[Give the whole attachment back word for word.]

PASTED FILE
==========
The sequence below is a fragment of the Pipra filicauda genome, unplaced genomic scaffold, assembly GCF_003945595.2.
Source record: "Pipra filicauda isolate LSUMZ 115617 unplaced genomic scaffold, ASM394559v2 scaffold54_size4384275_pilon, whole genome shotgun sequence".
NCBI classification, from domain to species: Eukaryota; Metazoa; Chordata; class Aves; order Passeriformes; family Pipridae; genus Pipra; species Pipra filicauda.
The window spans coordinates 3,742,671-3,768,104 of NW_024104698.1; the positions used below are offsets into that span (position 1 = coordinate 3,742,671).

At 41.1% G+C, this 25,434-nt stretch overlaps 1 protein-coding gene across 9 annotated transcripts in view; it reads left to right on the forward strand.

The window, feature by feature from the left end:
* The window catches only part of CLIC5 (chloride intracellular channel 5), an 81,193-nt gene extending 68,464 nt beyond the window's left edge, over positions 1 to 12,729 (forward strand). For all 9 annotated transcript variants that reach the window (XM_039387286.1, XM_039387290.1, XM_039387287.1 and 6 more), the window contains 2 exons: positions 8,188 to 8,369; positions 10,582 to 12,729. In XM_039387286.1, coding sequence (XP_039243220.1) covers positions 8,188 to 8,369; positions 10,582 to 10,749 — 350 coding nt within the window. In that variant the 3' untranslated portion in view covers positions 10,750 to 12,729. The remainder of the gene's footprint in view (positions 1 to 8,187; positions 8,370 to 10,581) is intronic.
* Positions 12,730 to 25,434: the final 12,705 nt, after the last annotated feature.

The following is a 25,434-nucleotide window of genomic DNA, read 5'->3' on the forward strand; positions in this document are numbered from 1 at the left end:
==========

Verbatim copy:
The sequence below is a fragment of the Pipra filicauda genome, unplaced genomic scaffold, assembly GCF_003945595.2.
Source record: "Pipra filicauda isolate LSUMZ 115617 unplaced genomic scaffold, ASM394559v2 scaffold54_size4384275_pilon, whole genome shotgun sequence".
NCBI classification, from domain to species: Eukaryota; Metazoa; Chordata; class Aves; order Passeriformes; family Pipridae; genus Pipra; species Pipra filicauda.
The window spans coordinates 3,742,671-3,768,104 of NW_024104698.1; the positions used below are offsets into that span (position 1 = coordinate 3,742,671).

At 41.1% G+C, this 25,434-nt stretch overlaps 1 protein-coding gene across 9 annotated transcripts in view; it reads left to right on the forward strand.

The window, feature by feature from the left end:
* The window catches only part of CLIC5 (chloride intracellular channel 5), an 81,193-nt gene extending 68,464 nt beyond the window's left edge, over positions 1 to 12,729 (forward strand). For all 9 annotated transcript variants that reach the window (XM_039387286.1, XM_039387290.1, XM_039387287.1 and 6 more), the window contains 2 exons: positions 8,188 to 8,369; positions 10,582 to 12,729. In XM_039387286.1, coding sequence (XP_039243220.1) covers positions 8,188 to 8,369; positions 10,582 to 10,749 — 350 coding nt within the window. In that variant the 3' untranslated portion in view covers positions 10,750 to 12,729. The remainder of the gene's footprint in view (positions 1 to 8,187; positions 8,370 to 10,581) is intronic.
* Positions 12,730 to 25,434: the final 12,705 nt, after the last annotated feature.

The following is a 25,434-nucleotide window of genomic DNA, read 5'->3' on the forward strand; positions in this document are numbered from 1 at the left end: